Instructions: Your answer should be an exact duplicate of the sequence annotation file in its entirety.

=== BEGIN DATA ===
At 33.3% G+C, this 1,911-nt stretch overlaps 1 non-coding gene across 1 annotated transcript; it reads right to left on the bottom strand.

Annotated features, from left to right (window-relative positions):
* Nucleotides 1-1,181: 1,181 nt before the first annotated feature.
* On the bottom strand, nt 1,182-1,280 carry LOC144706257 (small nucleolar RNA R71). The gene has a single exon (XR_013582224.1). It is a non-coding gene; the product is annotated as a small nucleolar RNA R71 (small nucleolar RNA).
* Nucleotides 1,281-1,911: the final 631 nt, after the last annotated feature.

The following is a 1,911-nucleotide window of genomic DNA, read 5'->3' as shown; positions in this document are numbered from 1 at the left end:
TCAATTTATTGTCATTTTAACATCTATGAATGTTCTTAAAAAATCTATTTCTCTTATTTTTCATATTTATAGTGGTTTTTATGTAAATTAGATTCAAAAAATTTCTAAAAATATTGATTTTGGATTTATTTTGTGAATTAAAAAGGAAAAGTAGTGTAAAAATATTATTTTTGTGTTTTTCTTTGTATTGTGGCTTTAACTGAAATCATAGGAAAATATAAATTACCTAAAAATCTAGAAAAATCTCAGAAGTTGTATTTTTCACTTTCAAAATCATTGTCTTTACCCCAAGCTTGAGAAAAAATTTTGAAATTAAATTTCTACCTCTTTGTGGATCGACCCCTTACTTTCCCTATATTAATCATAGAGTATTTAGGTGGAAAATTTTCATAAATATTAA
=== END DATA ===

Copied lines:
At 33.3% G+C, this 1,911-nt stretch overlaps 1 non-coding gene across 1 annotated transcript; it reads right to left on the bottom strand.

Annotated features, from left to right (window-relative positions):
* Nucleotides 1-1,181: 1,181 nt before the first annotated feature.
* On the bottom strand, nt 1,182-1,280 carry LOC144706257 (small nucleolar RNA R71). The gene has a single exon (XR_013582224.1). It is a non-coding gene; the product is annotated as a small nucleolar RNA R71 (small nucleolar RNA).
* Nucleotides 1,281-1,911: the final 631 nt, after the last annotated feature.

The following is a 1,911-nucleotide window of genomic DNA, read 5'->3' as shown; positions in this document are numbered from 1 at the left end:
TCAATTTATTGTCATTTTAACATCTATGAATGTTCTTAAAAAATCTATTTCTCTTATTTTTCATATTTATAGTGGTTTTTATGTAAATTAGATTCAAAAAATTTCTAAAAATATTGATTTTGGATTTATTTTGTGAATTAAAAAGGAAAAGTAGTGTAAAAATATTATTTTTGTGTTTTTCTTTGTATTGTGGCTTTAACTGAAATCATAGGAAAATATAAATTACCTAAAAATCTAGAAAAATCTCAGAAGTTGTATTTTTCACTTTCAAAATCATTGTCTTTACCCCAAGCTTGAGAAAAAATTTTGAAATTAAATTTCTACCTCTTTGTGGATCGACCCCTTACTTTCCCTATATTAATCATAGAGTATTTAGGTGGAAAATTTTCATAAATATTAA